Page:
Organizing Information in Tables - AMA Manual of Style

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Organizing Information in Tables 

Visual Presentation of Data

Stacy Christiansen

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PRINTED FROM AMA MANUAL OF STYLE ONLINE ( © American Medical Association, 2009. All Rights Reserved. Under the terms of the license agreement, an individual user may print out a PDF of a single chapter of a title in AMA Manual of Style Online for personal use (for details see Privacy Policy).  Subscriber: null; date: 25 November 2015

Organizing Information in Tables

For a table to have maximum effectiveness, the information it contains must be arranged logically and clearly so that the reader can quickly understand the key point and find the specific data of interest. Information in tables should be organized into columns and rows by type and category, thereby simplifying access and display of data and information.

During the planning and creation of a table, the author should consider the primary comparisons of interest. Because the English language is read first horizontally (from left to right) and then vertically (from top to bottom), the primary comparisons should be shown horizontally across the table. Data that depict cause-and-effect or before-and-after relationships should be arranged from left to right if space allows or, alternatively, from top to bottom. Information being compared (such as numerical data) should be juxtaposed within adjacent rows or adjacent columns to facilitate comparisons among items of interest. The tables in Example T4 present the same information. Note that the second table more easily allows the reader to compare the changes over time, which is the primary outcome of interest.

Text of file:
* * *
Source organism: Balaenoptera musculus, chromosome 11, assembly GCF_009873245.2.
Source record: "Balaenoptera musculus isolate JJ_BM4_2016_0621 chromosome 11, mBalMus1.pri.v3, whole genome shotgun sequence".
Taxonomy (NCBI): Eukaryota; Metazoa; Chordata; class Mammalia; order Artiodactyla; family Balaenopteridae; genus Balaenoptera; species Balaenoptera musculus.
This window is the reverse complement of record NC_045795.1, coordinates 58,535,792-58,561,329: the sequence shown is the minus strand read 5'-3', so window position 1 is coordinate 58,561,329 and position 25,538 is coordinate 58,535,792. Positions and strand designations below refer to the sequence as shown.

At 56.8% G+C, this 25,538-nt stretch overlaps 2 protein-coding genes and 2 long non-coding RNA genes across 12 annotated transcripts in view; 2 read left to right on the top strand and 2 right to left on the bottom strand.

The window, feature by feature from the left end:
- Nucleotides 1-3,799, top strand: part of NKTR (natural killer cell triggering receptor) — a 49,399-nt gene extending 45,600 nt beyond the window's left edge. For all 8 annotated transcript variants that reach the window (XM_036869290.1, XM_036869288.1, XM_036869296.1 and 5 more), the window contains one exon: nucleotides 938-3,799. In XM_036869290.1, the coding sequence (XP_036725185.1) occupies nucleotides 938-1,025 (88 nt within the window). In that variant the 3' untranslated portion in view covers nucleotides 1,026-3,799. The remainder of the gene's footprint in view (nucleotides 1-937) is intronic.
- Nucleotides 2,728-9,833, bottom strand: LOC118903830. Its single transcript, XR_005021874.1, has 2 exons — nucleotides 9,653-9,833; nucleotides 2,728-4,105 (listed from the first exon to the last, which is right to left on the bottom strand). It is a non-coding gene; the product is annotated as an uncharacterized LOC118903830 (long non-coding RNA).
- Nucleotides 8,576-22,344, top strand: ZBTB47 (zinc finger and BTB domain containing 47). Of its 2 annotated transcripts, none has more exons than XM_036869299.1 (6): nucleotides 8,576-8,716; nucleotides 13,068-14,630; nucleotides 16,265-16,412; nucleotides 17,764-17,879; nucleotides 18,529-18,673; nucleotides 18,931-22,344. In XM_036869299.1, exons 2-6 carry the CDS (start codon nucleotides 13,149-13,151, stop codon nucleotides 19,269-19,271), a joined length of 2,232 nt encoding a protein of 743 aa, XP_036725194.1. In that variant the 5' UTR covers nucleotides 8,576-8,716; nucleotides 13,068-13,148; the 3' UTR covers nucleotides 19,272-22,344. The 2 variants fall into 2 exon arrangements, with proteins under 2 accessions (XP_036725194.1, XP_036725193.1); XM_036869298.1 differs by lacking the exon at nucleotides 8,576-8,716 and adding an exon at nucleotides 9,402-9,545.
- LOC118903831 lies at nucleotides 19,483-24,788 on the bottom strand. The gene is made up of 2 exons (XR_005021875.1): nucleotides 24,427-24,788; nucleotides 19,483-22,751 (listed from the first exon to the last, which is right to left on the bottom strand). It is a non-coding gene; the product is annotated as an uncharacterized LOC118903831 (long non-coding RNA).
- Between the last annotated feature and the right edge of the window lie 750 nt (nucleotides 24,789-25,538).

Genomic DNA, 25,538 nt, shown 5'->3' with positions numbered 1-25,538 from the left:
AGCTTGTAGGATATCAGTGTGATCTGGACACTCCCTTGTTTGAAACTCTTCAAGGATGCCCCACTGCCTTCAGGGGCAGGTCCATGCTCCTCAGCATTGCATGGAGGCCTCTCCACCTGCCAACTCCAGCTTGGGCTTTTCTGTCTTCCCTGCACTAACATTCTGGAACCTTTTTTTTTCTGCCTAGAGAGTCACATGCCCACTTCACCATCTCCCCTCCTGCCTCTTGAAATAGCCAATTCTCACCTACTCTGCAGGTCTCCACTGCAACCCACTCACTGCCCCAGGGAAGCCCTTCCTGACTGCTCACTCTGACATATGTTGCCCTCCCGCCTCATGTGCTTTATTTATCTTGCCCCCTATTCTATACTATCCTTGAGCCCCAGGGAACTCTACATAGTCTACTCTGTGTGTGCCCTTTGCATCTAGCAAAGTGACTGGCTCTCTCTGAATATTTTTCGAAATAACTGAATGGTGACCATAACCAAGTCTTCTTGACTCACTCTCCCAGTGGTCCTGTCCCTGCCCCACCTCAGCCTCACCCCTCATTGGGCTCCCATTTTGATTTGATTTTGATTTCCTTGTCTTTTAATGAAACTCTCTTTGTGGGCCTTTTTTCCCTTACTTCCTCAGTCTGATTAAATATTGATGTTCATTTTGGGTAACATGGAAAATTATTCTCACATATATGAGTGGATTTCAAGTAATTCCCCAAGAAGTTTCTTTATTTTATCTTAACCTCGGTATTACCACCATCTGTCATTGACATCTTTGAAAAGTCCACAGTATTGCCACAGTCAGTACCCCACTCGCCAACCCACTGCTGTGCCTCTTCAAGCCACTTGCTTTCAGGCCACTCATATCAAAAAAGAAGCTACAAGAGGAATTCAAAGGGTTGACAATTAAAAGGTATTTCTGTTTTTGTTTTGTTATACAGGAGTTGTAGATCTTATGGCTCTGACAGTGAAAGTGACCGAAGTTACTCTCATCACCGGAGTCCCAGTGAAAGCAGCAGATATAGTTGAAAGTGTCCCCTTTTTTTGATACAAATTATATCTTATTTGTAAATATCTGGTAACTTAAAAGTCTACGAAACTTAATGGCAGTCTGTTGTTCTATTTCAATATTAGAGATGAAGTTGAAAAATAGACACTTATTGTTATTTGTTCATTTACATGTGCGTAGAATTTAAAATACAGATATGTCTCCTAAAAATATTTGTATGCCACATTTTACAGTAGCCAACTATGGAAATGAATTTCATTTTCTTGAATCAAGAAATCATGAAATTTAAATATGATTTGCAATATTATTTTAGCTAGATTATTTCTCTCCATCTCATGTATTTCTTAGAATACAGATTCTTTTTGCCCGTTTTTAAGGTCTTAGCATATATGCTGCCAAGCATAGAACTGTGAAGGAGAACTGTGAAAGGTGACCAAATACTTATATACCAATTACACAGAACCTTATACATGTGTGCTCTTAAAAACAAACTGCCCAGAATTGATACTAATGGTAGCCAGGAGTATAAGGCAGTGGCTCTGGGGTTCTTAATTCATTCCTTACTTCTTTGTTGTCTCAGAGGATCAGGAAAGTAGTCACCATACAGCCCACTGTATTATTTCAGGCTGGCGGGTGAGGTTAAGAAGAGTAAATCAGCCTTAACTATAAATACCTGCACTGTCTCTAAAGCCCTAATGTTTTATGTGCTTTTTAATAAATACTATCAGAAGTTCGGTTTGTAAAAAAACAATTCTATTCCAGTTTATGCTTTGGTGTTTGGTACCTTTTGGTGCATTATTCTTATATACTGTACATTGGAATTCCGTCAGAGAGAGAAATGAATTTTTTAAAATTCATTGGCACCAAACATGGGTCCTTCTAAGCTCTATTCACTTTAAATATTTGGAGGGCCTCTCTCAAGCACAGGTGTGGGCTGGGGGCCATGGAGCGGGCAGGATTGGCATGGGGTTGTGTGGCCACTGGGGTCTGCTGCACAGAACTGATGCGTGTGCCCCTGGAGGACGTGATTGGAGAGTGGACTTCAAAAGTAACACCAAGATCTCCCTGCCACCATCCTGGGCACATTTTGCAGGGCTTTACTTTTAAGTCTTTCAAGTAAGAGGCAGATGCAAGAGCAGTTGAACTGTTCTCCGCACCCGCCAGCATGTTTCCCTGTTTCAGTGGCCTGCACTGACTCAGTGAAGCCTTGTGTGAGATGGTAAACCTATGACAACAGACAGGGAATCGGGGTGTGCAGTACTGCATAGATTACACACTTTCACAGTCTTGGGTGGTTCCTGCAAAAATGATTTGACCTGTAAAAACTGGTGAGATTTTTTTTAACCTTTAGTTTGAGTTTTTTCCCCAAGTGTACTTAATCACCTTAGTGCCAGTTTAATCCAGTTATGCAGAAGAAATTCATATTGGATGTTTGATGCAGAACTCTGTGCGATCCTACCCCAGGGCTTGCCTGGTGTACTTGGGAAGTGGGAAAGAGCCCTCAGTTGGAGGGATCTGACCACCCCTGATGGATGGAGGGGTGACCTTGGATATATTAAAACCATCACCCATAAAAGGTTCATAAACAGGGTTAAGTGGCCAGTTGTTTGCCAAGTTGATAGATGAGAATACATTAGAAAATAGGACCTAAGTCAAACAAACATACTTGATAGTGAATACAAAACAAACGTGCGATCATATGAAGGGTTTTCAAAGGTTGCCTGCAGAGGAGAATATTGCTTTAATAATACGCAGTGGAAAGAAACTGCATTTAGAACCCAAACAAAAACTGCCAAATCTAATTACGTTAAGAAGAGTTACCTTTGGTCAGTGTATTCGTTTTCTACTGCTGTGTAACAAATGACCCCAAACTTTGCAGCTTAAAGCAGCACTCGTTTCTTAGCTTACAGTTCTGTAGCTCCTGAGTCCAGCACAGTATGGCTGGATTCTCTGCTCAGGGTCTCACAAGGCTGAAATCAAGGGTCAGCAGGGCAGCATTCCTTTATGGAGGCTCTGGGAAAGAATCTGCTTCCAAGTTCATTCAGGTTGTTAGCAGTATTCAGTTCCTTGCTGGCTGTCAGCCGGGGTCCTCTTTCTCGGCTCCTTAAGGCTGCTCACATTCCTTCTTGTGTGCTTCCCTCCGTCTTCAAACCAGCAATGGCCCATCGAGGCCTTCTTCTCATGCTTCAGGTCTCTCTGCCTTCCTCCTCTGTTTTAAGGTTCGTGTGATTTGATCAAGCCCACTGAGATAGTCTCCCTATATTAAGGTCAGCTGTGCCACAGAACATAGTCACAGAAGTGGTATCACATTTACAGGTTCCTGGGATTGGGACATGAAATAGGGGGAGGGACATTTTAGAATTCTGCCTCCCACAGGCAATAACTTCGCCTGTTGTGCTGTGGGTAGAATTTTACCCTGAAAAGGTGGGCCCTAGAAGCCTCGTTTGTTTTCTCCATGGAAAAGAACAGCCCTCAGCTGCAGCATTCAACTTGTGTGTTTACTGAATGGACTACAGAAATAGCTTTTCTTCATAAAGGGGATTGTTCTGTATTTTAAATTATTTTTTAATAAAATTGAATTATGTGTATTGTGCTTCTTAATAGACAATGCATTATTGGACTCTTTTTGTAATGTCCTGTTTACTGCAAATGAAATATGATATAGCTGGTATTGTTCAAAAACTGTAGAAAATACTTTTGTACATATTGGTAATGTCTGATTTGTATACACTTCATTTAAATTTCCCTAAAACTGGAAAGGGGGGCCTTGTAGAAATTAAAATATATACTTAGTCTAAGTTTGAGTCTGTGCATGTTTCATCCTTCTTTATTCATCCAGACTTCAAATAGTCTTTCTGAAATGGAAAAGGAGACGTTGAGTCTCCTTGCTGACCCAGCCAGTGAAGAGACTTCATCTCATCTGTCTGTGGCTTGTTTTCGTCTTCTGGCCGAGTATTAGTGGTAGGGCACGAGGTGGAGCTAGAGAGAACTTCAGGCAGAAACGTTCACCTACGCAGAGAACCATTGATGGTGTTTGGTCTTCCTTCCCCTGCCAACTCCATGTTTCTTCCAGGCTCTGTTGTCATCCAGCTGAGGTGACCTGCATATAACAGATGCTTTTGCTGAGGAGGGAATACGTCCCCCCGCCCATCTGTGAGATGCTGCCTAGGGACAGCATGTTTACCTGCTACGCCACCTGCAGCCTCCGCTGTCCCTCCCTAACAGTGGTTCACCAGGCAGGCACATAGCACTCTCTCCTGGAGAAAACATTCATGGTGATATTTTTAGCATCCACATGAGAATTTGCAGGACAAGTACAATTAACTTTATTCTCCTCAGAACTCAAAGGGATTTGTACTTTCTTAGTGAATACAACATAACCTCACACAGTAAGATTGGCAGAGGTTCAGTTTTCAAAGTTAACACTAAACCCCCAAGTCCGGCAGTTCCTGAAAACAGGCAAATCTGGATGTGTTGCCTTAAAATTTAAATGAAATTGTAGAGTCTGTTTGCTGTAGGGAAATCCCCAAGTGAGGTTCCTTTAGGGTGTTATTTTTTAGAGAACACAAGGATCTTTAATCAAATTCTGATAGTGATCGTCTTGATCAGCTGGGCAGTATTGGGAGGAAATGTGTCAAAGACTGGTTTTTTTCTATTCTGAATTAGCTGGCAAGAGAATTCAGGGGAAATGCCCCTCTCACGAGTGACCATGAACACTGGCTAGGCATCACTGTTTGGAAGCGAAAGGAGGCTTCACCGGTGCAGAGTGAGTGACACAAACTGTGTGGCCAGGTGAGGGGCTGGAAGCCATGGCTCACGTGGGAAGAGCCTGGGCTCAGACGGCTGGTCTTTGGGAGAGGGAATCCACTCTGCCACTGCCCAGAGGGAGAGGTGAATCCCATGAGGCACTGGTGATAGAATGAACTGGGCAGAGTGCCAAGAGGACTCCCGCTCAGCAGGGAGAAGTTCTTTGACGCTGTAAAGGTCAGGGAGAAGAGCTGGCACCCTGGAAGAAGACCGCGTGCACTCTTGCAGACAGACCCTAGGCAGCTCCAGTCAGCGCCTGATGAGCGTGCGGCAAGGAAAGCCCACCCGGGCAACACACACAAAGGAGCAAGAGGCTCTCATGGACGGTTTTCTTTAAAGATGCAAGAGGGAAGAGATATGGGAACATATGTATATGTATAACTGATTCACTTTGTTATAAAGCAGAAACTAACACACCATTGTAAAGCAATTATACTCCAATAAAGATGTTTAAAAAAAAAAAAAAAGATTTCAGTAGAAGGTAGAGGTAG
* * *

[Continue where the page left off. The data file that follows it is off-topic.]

Example T4 The first table is formatted with the primary comparison—years of study—running vertically (especially evident in reading the first row across). The second table is formatted with the primary outcome running horizontally.

Although tables frequently are used to present many quantitative values, authors should remember that tabulating all collected study data is unnecessary and actually may distract and overwhelm the reader. Data presented in a table should be pertinent and meaningful.

The length of the table should also be considered. For ease of reading and practical reasons, a table that would span horizontally or run vertically onto a second page should, if possible, be recast into 2 or more smaller tables. If this is not possible, the table may be set in smaller type. Another option is to publish the table in electronic form only, with a note in the print publication, but the same difficulty with reading large tables in print occurs online as well. In general, tables in print publications can, depending on the content, contain up to 9 or 10 columns of data (including the first column, or stub). Cells that contain words will be wider, thereby reducing the number of columns that will fit.

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